The results of the CPSU’s 21st Congress provided a great boost to the practical activity of the CPC in overseeing socialist construction in the country. [19] It is worth noting that after the publication of the theses of the report by Cde. N.S. Khrushchev at the CPSU’s 21st Congress and during the proceedings of the Congress, the Chinese friends, while giving a generally positive evaluation of the achievements of socialist construction in the USSR, made almost no mention of the theoretical portions of the report by Cde. N.S. Khrushchev and said that those portions related only to the practice of socialist and Communist construction in the USSR. [20]

In a similar vein, the provisions adopted at the Second Session of the CPC’s 8th Congress (May 1958) regarding a struggle against “blind faith” and regarding the need to foster sentiments of national pride among the people, as well as some preliminary success in implementing the “Great Leap Forward,” caused a number of cadre workers in the PRC to take on airs.[21]  They began excessively emphasizing China’s uniqueness and displaying a guarded attitude toward Soviet experience and the recommendations of Soviet specialists.  Some began declaring that the Soviet Union had stayed too long at the socialist stage of development, while China was moving valiantly ahead toward Communism.  The Chinese press quite actively featured criticism of the socialist principles implemented in the USSR for the distribution of material goods in accordance with one’s labor, for the compensation of labor on a job-by-job basis, and so forth.  Some authors essentially argued that communes were incompatible with kolkhozes.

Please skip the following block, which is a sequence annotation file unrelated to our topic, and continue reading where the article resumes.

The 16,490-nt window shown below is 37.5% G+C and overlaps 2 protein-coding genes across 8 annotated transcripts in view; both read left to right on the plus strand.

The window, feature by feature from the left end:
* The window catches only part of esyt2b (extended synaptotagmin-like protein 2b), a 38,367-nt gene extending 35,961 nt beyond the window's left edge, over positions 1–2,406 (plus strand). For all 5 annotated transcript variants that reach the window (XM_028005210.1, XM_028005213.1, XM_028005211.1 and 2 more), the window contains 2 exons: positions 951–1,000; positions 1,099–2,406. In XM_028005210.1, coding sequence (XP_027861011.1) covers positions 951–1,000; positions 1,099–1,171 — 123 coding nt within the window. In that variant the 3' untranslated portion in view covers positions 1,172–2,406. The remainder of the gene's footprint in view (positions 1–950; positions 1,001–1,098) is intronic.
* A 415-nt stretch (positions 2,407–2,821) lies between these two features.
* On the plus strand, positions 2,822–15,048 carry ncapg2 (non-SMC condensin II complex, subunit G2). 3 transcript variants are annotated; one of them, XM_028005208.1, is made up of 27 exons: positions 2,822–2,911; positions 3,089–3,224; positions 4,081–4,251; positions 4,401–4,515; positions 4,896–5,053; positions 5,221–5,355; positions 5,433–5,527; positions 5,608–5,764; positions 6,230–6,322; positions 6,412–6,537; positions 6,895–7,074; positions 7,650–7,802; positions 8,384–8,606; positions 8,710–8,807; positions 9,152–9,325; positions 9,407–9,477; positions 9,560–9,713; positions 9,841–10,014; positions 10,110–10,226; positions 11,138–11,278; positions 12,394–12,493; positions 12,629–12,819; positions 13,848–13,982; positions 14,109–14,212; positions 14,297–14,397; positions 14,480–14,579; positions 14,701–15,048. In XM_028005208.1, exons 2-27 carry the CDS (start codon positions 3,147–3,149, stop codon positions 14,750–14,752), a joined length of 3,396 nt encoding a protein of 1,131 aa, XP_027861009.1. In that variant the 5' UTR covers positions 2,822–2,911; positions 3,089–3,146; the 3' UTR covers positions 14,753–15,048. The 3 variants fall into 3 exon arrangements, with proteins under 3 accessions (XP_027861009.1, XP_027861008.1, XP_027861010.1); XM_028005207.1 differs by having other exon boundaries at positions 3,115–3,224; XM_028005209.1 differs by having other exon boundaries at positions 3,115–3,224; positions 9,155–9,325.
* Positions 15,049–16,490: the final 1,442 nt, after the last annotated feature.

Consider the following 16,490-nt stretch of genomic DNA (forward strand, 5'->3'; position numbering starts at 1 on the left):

Later on, after studying materials from the Congress and after numerous mistakes arose during the establishment of the peasant communes and during the implementation of the “Great Leap Forward,” the CPC began to display a more proper understanding of matters considered by the 21st Congress, such as the question of the significance of creating a material-technical base and increasing the productivity of labor for the construction of socialism, the question of the role of the principle of material incentives and labor distribution under socialism, and other questions.

The CPSU’s position in offering a principled explanation of a number of Marxist-Leninist precepts and laws of the building of socialism and Communism, which were ignored in China during the implementation of the “Great Leap Forward” and the establishment of communes (see the report and speech by Cde. N. S. Khrushchev at the 21st Congress and the speeches that followed), helped the Chinese comrades to evaluate the situation correctly and to begin rectifying the mistakes and shortcomings that had arisen.  The statement by Cde. N. S. Khrushchev about the permanent foundations of Soviet-Chinese friendship swept the rug out from under imperialist and Yugoslav revisionist propaganda, which was intended to sow mistrust between our countries and provoke a deterioration of Soviet-Chinese relations.